As a measure of the burgeoning confidence of Chinese big budget cinema, Zhang Yimou’s The Flowers of War (2011) falls some considerable distance short of its Hollywood contemporaries. Despite the lofty highbrow aspirations of Yimou, both visually and thematically, one of the failings of the film can be laid squarely at the feet of the one and only Dark Knight himself – Christian Bale.
Bale plays American John Miller, a mortician who must forsake his selfish Western ideals and transform himself into hero incumbent in order to protect a group of female innocents from the brutalities of the invading Japanese army during the Nanjing Massacre of the Second World War. Ironically, whereas this vulnerable group of females in peril were in need of Bale as gravel-voiced Batman to save them, what they get instead is Bale’s take on an arrogant, spoilt and lecherous Bruce Wayne. Miller’s subsequent transformation into the patriarchal saviour is all the more outlandish given the context of the real life atrocities of the massacre.
The Flowers of War takes a number of missteps which call into question the film’s status as a blockbuster with global box office aspirations. In short, the film is simply littered with a host of uncomfortable stereotypes, from the crass self-centred American, to the stoic inscrutable heroism of a lone Chinese soldier, to the wicked cartoonish villainy of the Japanese forces. Whilst the absolute binary oppositions offered are almost rendered forgiveable, it remains more difficult to be as charitable about the depiction of the central female characters which drive the films narrative forward.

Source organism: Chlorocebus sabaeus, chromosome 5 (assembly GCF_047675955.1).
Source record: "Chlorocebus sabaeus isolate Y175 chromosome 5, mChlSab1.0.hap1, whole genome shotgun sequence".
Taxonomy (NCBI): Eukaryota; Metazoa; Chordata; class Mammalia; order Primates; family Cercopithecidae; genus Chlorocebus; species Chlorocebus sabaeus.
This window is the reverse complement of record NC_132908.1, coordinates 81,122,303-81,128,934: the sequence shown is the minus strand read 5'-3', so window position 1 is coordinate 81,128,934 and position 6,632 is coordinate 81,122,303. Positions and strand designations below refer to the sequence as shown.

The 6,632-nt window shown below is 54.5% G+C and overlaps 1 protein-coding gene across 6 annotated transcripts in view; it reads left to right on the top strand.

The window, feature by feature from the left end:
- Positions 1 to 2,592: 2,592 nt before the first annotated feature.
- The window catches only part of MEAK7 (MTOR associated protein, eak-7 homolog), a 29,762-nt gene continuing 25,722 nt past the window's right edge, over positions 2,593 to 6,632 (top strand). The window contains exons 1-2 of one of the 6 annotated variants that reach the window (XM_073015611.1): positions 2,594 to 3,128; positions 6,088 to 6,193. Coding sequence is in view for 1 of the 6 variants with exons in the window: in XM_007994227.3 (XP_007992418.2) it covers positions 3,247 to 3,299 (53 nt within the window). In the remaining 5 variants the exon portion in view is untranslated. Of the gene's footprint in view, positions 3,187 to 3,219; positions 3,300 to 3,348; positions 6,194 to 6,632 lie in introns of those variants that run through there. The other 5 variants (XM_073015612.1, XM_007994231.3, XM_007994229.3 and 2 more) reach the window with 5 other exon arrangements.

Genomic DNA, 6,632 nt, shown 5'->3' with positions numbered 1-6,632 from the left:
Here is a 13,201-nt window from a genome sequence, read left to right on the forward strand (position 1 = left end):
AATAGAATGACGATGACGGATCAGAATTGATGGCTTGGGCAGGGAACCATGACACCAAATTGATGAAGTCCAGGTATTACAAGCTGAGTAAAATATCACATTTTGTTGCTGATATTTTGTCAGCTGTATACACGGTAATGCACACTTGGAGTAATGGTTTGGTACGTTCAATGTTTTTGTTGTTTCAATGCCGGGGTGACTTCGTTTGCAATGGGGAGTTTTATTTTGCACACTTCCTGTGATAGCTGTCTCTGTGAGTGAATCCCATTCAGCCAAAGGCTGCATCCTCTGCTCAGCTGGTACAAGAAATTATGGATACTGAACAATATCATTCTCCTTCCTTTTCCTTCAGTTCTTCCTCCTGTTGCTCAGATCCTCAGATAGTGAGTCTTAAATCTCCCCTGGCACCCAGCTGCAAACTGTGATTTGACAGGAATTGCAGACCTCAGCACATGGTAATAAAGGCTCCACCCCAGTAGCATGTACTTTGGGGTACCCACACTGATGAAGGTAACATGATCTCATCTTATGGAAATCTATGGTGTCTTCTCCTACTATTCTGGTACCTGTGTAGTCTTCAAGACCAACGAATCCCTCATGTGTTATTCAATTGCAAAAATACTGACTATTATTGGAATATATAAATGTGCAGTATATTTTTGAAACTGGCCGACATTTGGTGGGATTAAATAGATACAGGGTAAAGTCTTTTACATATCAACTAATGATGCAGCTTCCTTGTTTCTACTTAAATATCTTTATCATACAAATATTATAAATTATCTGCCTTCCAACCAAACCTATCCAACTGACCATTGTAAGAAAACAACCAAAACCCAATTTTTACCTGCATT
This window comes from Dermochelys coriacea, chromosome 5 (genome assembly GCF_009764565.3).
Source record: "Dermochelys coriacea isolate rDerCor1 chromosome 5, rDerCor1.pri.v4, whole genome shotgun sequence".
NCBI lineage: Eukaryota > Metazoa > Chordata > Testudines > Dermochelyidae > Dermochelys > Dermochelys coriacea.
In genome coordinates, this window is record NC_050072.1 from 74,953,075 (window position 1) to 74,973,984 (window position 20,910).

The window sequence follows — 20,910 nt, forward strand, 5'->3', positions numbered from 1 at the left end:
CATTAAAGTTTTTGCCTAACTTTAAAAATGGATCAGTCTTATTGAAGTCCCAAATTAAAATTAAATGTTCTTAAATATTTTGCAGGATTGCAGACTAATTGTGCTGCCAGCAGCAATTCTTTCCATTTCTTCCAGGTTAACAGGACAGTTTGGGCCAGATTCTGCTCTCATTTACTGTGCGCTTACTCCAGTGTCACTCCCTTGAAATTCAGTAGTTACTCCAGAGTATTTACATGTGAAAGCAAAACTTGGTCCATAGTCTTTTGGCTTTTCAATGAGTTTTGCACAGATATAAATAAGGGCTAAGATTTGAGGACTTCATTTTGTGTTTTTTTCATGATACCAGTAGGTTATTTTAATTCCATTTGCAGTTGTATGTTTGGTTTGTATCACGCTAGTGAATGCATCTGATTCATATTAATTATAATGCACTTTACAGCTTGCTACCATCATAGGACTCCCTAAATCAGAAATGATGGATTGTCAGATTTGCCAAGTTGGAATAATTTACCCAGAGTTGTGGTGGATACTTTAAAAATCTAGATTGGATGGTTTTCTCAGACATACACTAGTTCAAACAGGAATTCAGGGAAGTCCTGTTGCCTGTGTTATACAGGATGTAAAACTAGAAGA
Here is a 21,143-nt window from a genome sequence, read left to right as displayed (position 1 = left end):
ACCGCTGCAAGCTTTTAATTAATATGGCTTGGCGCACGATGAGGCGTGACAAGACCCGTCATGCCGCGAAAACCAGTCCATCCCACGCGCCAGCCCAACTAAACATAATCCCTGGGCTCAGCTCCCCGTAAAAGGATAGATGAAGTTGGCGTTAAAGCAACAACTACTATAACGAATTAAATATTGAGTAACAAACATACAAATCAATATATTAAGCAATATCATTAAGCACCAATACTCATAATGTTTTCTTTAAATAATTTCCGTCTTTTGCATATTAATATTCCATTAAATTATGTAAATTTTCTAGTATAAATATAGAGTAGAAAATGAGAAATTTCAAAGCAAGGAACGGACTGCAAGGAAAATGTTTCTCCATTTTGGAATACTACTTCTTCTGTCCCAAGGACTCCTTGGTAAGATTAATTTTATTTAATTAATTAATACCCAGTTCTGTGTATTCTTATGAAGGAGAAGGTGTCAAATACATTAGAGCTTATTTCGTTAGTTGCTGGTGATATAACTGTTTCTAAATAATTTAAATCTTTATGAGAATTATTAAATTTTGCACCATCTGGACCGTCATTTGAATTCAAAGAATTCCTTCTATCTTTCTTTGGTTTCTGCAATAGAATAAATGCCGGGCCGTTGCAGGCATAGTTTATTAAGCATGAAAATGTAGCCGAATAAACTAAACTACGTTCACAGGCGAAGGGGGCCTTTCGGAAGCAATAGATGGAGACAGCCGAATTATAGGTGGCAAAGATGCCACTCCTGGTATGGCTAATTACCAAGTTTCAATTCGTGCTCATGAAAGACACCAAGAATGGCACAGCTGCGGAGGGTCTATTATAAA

The flowers of the title, a group of overtly exotic and sexualised prostitutes, are framed as tainted women and thus morally reprehensible – this judgement on the women is passed down in no uncertain terms by the religiously devout schoolgirls. They are all held captive in an abandoned church, and it is in this refuge that their morale conflicts will ultimately lead to connections as the bonds of the women and girls are slowly forged against the back drop of the rape of Nanjing. To the credit of Yimou, this aspect of the film is endearing, undeniably emotional if not entirely convincing. However, the hulking bulk of Bale is never far away to sour the tone of reconciliation with a laughable love triangle thrown in for good measure.
There is still much to be found in The Flowers of War that will linger in the mind – the atrocities of the Nanjing massacre are shot masterfully by Yimou, leaving the desired feelings of shock, horror and morale outrage. However, the central problem is that the film will probably be remembered as an oddity, ‘the Chinese film with Batman in it’, which is ultimately a disservice to the historic potency of the subject material.